|This article needs additional citations for verification. (April 2010)|
Federation II is an online text-based game also known as Federation 2 or Fed2, designed and programmed by Alan Lenton and developed by IBGames that centers on the intergalactic trade and economy in the distant future. The game was originally launched in 2003, but started attracting larger crowds upon abolishing the subscription fee in January 2005. Players are still encouraged to purchase "slithies," a special currency that can only be acquired by donating real money to the developers, which can be used to purchase special items and abilities. Slithies are occasionally given freely to players in connection with special events run throughout each week.
The game is a sequel to the award-winning game, Federation, which originally premiered on Compunet in 1988, but went on to bounce back and forth between other online mediums, such as GEnie and America Online. It was originally billed as an "adult space fantasy," with roleplay that often went R-rated, but the tagline has long since been abandoned.
The game staff releases a weekly online publication called the Fed News, a newspaper for players of the game. Not only does it detail upcoming in-game events and updates, but also interesting real world news, editorials, and other interesting articles.
It is coded in C++.
Federation II can be described as a MUD. It has a very similar system of gameplay, whereby users enter various commands into the client, which are met with descriptions of the actions they have just commanded. For instance, to say something to the other players in the room, you type "SAY <message>," which would produce the following output:
You say, "<message>"
Progress in the game centers on completing a series of requirements to move on to the next rank, and, at the new rank, the player will be met with a new facet of gameplay with all sorts of new experiences and challenges.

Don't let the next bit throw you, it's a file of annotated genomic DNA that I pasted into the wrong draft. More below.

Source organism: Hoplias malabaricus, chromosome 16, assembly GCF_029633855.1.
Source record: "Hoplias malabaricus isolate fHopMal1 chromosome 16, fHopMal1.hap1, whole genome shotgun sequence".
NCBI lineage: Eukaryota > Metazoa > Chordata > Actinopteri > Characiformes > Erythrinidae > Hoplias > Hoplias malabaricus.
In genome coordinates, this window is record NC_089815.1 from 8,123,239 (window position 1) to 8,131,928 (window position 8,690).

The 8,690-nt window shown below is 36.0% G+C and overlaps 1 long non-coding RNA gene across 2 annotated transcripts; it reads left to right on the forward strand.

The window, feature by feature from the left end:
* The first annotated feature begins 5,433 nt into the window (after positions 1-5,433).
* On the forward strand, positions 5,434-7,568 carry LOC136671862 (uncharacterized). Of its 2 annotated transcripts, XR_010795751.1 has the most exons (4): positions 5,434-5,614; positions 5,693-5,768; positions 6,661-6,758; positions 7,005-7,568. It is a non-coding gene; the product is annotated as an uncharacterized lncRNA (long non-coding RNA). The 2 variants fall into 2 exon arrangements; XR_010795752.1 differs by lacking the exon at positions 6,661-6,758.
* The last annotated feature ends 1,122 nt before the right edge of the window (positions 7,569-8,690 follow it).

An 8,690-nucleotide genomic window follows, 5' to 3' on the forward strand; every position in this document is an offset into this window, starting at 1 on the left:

While many other online games focus around fighting and skill-building, Federation II is a much more social game. Though spaceship lasers and various other weapons are there at the player's disposal, making friends with people in higher places is ultimately a much more beneficial endeavor.
As such, there are numerous features programmed into the game to support the game's highly social nature. For instance, a good way for new players to break the ice with the game's veterans is to visit a popular bar and buy a round of the local specialty brew.
Computer Gaming World in 1992 praised the social aspects of Federation II, stating that "the real center of the Federation universe is ... Chez Diesel". The magazine concluded that the game was "a marvelous social environment that uses simple, text-based game mechanics as an excuse to have an on-line party ... it's a cyburb where I wouldn't mind living". In a survey later that year of science fiction gamesthe magazine gave the game three-plus stars of five.
- Bartle, Richard (2003). Designing Virtual Worlds. New Riders. p. 8. ISBN 0-13-101816-7.
A programmer at CompuNet, Alan Lenton, was moved to write his own virtual world, Federation II, which has the distinction of being the first MUD to have a non-Fantasy setting (it was Science Fiction).
- Bartle, Richard (2003). Designing Virtual Worlds. New Riders. p. 14. ISBN 0-13-101816-7.
GEnie was the launch point for many classic online games, including two very important virtual worlds: Gemstone II in 1988 and Dragon's Gate in 1990 (a year in which earlier U.K. favorite Federation II made it to GEnie).
- Bartle, Richard (2003). Designing Virtual Worlds. New Riders. p. 15. ISBN 0-13-101816-7.
AOL went for the throat and signed up Gemstone III, Dragon's Gate, and Federation II (it already had Neverwinter Nights).
- Wilson, Johnny L. (August 1992). "Genie's Federation II". pp. 98–99. Retrieved 3 July 2014.
- Brooks, M. Evan (November 1992). "Strategy & Wargames: The Future (2000-....)". Computer Gaming World. p. 99. Retrieved 4 July 2014.
- Federation II - The official site with news, downloads, maps, manuals, and a list of upcoming events.